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Friday, February 21, 2014

The Nerd's Guide to Being Confident by Mark Manson | Book Review

First off, I chose this book among several others about sappy love stuff because Audible was cool enough to give me the pick of a free audiobook for Valentines Day. Most of them were love stories which I'm not really the target audience for but I am a nerd so I figured I'd choose this book. Turns out I wasn't the target audience for this book either, especially since I'm a Christian, but hey, it was free so I read it.

There were a few good things in this book that I gleaned from it but most of it wasn't for me. It was well written, though I think it was just a bunch of blog posts made into a book. You can tell but it lends itself well as the tone is less formal and made for a nice authorial voice has. That said it was a very hard book for me to read as a Christian. Several times it goes off the rails and in subtle and not subtle ways just bashes Christianity. It gets into a lot of Eastern religion stuff and pscycology with I very much disagree with, but like I said I got a few good things out of this short book. Here are some of them.

There were a lot of cool statistics and studies that showed me just how privelaged I am and how I should always try and be thankful instead of complaining. If you went to college you are part of the lucky 7% worldwide elite. You're unlikely to live at a subsistance level like almost 60% of the world population, or to be starving like 25% of people in the world. That kind of stops and makes you think. One thing that stood out to me was when it said:
"For decades research has tied gratefulness and appreciation to happiness. People who are happier tend to be more grateful and appreciative for what they have. But what they've also found is that is also works the other way aroud. Consciously practicing gratitude makes one happier. It makes one appreciate what one has, and helps one to remain in the present moment. Practicing gratitude leads to increasing accountability which directly leads to higher self esteem and happiness, not to mention it makes one more pleasant to be around and creates a more magnetic personality."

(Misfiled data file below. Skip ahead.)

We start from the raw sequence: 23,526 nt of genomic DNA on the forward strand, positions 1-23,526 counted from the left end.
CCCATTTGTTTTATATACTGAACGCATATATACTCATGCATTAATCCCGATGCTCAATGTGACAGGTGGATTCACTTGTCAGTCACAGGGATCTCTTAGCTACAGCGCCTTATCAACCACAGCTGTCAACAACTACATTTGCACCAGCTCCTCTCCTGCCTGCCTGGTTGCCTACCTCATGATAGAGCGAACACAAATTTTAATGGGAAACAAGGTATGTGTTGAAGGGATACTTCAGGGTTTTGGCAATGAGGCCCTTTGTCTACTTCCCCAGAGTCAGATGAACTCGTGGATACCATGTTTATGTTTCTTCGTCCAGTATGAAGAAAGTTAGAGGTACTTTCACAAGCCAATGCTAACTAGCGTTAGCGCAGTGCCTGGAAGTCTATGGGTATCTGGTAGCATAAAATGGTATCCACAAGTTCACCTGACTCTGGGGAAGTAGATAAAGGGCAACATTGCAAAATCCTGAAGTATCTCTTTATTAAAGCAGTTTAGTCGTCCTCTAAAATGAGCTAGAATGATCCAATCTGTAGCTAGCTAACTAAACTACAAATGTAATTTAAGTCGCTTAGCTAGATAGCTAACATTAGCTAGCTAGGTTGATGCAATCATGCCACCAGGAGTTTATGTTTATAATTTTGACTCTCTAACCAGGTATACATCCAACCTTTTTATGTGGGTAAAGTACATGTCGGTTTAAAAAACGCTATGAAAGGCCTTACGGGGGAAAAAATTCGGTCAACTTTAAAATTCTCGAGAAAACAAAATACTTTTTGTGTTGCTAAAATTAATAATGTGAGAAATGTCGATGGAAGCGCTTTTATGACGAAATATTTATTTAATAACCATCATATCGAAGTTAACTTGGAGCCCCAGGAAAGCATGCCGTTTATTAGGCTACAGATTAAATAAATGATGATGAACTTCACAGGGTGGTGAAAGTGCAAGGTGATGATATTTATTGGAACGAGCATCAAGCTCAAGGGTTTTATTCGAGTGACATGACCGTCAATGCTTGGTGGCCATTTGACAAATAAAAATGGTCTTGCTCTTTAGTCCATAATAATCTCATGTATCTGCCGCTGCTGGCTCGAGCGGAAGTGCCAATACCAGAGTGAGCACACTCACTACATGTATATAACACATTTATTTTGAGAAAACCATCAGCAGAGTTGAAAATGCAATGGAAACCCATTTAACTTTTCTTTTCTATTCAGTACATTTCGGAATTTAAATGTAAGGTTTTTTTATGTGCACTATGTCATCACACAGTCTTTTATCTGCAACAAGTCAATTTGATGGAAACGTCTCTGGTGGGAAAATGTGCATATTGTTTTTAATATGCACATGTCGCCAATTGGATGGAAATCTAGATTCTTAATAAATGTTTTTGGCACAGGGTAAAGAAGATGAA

and
"Choose to be greatful. Remember who it could be worse. It could always be worse."
Those were things I was happy to hear in a book about confidence. The author made some good points. Okay now for some of the stuff I didn't care for.

Much of the rest of the book was about loving yourself first and condoning sex outside of marriage as a great thing. Those are two things I completely disagree with. I didn't like hearing about them or the reasoning behind why they're good. If you're a Christian I would not recommend this book. If you're looking to find confidence, read bible stories about men like King David. Check out the book of 1 Samuel chapter 30 where in verse 6 it says this:

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"6 David was greatly distressed because the men were talking of stoning him; each one was bitter in spirit because of his sons and daughters. But David found strength in the Lord his God."

I don't know about you, but if I heard an army of men talking about stoning me, I think I'd get a little weak in the knees. David knew, however, that you don't go inward and love yourself first etc. to gain confidence, you get it from a greater power outside of yourself and for me that's God. Okay I'll get off my soapbox now. Thanks for stopping by! Next review is a book I really enjoyed: The Things They Carried by Tim O'brien read by Brian Cranston.

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